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A recent decision in Delaware court provides guidance on surviving a challenge to claims brought under third-party funding.

Posted on March 22, 2016

Lean margin enterprises are increasingly looking to outside sources for funding of the high costs associated with important, complex business litigation.  As a result, demand for third-party litigation funding has doubled in each of the past few years.  A recent decision by Delaware Superior Court President Judge Jan R. Jurden may eliminate significant obstacles to such funding:  ethical rules against champerty and maintenance. 

Constraints on legal budgets are increasingly a top concern for general counsel.  At the same time, however, traditional methods of externally funding litigation generally have conditions or limits that many enterprises find unacceptable.  Outright assignment of a claim results in the enterprise losing both any potential upside if the claim should prevail and, typically, control over the litigation regarding the claim.  Contingent fee or hybrid fee legal representation agreements with the attorneys handling the matter may involve the attorneys taking a substantial percentage of the proceeds, and may also still require the enterprise to fund “expenses,” which can be substantial when experts and/or voluminous document discovery are involved.  Better terms for third-party funding have been in increasing demand during recent years, and specialty finance companies such as Gerchen Keller Capital, Burford Capital and Lake Whillans have sought to meet that demand.

Two principles of pre-revolutionary English common law constrain third-party litigation funding in many jurisdictions.  “Maintenance” is an agreement by which a disinterested third-party, with no prior interest in a lawsuit, finances the litigation. “Champerty” is a form of maintenance in which the litigation funding is provided in exchange for a share of the proceeds if the suit succeeds.  Prohibitions against champerty and maintenance are both premised on the idea that acts by a “disinterested” third party to encourage or support litigation likely derive from malicious intent regarding a rival and/or foster frivolous claims.  In both champerty and maintenance, such acts are torts giving rise to a separate cause of action by the opposing party in the lawsuit (as well as the possibility of ethical complaints against attorneys involved). 

In the case before Judge Jurden, Charge Injection Technologies Inc. brought state law intellectual property claims against a much larger entity, E.I. duPont de Nemours & Co.  Several years into the litigation, CIT sought and obtained third-party funding for the litigation pursuant to a “Forward Purchase Agreement” of a percentage of any future proceeds, with a security interest.  For over two years, the merits of CIT’s claims languished while E.I. DuPont conducted discovery on and pursued dismissal under its champerty and maintenance contentions.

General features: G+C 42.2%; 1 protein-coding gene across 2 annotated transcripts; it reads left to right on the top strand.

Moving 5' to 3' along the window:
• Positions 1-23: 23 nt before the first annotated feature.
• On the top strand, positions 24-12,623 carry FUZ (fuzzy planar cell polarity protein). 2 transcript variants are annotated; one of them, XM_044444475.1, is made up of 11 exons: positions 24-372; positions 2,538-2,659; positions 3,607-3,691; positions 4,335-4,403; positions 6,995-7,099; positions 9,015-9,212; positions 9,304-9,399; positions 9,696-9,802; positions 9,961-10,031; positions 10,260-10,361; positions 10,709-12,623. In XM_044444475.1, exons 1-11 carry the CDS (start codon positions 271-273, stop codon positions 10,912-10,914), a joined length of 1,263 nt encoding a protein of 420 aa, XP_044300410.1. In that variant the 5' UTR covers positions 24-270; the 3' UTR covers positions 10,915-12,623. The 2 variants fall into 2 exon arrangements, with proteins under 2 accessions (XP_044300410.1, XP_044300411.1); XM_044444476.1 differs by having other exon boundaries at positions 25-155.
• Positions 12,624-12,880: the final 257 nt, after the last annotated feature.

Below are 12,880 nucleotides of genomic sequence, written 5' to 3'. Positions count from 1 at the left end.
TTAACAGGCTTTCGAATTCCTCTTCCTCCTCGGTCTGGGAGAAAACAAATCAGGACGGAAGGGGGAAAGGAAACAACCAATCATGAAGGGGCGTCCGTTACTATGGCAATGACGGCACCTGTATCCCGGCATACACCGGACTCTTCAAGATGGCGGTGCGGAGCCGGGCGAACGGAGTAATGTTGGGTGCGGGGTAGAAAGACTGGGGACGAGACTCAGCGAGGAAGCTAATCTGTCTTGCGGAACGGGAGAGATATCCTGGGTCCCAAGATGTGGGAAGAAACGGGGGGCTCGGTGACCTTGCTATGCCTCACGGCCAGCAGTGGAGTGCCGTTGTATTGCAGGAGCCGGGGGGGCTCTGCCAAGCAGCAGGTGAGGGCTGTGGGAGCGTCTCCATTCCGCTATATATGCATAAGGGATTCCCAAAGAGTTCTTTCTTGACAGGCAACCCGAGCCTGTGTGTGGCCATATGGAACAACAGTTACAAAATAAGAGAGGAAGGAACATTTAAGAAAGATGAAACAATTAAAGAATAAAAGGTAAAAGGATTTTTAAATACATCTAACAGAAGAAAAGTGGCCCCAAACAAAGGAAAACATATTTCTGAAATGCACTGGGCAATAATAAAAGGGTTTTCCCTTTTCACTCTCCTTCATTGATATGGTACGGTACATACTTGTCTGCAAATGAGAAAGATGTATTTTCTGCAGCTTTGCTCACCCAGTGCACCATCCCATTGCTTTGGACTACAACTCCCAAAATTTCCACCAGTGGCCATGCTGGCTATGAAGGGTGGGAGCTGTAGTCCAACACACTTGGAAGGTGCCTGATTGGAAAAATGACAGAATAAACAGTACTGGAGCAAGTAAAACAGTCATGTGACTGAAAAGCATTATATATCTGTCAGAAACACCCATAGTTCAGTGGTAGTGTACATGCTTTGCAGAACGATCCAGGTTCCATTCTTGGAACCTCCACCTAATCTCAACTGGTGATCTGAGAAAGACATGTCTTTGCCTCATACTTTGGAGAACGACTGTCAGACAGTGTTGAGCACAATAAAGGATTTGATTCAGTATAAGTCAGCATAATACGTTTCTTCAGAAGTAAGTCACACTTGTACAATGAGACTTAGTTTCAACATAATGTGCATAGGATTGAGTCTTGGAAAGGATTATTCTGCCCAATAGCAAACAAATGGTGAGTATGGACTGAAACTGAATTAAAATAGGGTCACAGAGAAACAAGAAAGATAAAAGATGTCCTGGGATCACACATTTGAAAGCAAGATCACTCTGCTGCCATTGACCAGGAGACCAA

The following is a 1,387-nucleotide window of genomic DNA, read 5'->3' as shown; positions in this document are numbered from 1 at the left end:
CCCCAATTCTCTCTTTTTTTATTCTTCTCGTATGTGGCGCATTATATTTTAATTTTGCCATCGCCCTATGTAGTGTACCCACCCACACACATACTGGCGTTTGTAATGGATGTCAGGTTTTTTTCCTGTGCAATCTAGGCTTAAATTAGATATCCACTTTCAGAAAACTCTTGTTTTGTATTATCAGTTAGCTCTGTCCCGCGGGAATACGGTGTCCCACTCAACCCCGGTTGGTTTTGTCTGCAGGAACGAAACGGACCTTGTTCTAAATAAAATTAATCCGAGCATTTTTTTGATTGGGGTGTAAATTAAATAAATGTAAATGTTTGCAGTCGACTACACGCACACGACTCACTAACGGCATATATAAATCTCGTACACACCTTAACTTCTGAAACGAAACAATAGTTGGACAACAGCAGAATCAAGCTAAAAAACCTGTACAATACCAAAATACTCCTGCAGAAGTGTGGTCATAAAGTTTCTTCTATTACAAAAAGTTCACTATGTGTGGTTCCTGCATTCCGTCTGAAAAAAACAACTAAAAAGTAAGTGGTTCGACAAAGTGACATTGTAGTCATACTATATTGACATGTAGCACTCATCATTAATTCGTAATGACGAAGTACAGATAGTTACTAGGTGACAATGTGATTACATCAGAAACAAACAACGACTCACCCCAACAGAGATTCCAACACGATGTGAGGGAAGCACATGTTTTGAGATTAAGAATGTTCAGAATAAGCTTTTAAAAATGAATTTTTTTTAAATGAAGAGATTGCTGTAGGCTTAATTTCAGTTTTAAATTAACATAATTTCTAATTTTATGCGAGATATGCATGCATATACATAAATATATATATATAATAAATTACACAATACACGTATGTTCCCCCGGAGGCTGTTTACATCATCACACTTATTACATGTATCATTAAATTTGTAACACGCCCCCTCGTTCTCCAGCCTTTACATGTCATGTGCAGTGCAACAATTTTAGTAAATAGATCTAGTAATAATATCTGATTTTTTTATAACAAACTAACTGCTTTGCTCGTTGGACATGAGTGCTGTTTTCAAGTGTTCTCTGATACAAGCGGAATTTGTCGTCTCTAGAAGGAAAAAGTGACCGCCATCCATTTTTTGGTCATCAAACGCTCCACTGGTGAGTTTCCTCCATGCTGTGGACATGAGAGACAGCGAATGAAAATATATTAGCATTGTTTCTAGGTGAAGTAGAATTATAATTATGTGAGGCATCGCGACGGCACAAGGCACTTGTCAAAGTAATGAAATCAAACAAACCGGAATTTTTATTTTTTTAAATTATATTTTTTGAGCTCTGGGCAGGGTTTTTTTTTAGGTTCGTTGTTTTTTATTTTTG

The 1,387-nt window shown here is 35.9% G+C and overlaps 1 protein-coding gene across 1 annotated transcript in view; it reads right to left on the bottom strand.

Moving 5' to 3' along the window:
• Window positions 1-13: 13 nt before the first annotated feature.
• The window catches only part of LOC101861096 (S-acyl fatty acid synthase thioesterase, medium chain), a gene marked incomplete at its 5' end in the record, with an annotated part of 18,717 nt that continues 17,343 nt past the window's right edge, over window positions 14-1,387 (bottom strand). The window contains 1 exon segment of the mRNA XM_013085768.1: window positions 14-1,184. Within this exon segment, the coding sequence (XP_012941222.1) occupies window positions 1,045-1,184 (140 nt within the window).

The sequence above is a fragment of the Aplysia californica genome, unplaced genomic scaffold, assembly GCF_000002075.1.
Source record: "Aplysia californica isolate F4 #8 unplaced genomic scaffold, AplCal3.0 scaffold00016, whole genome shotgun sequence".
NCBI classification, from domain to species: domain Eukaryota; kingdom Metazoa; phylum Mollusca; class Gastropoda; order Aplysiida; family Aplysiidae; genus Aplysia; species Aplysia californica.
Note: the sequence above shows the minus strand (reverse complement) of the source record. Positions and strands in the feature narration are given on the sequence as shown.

Judge Jurden found the finance agreement was not champertous because it did not, as alleged by E.I. DuPont, involve assignment of the claims, establish de facto control by the third-party funding entity, or encourage prosecution of a claim that the owner was disinclined to pursue:

The Court is not persuaded by DuPont's argument that the FPA is champertous because of Burford’s alleged “de facto control." The record before the Court demonstrates that CIT is the bona fide owner of the claims in this litigation, and Burford has no right to maintain this action.  In this case, there was no assignment. Neither the FPA nor the Security Agreement assigns ownership of CIT’s claims against DuPont to Burford.

The doctrine of champerty “is based upon the ground that no encouragement should be given to litigation by the introduction of a party to enforce those rights which the owners are not disposed to prosecute.”  CIT did not bargain with Burford to enforce claims which CIT is not disposed to prosecute.

The judge considered it important that CIT sought out the funding entity, not the other way around, and that the funding occurred several year into the protracted and expensive litigation. 

With legal budgets continuing to face pressure, the marketplace answer to financing litigation may become more viable following this decision.  At a minimum, a template for surviving a challenge to claims brought under third-party funding – without extended, expensive litigation over just the funding, without ever reaching the merits – is provided by the Court’s opinion.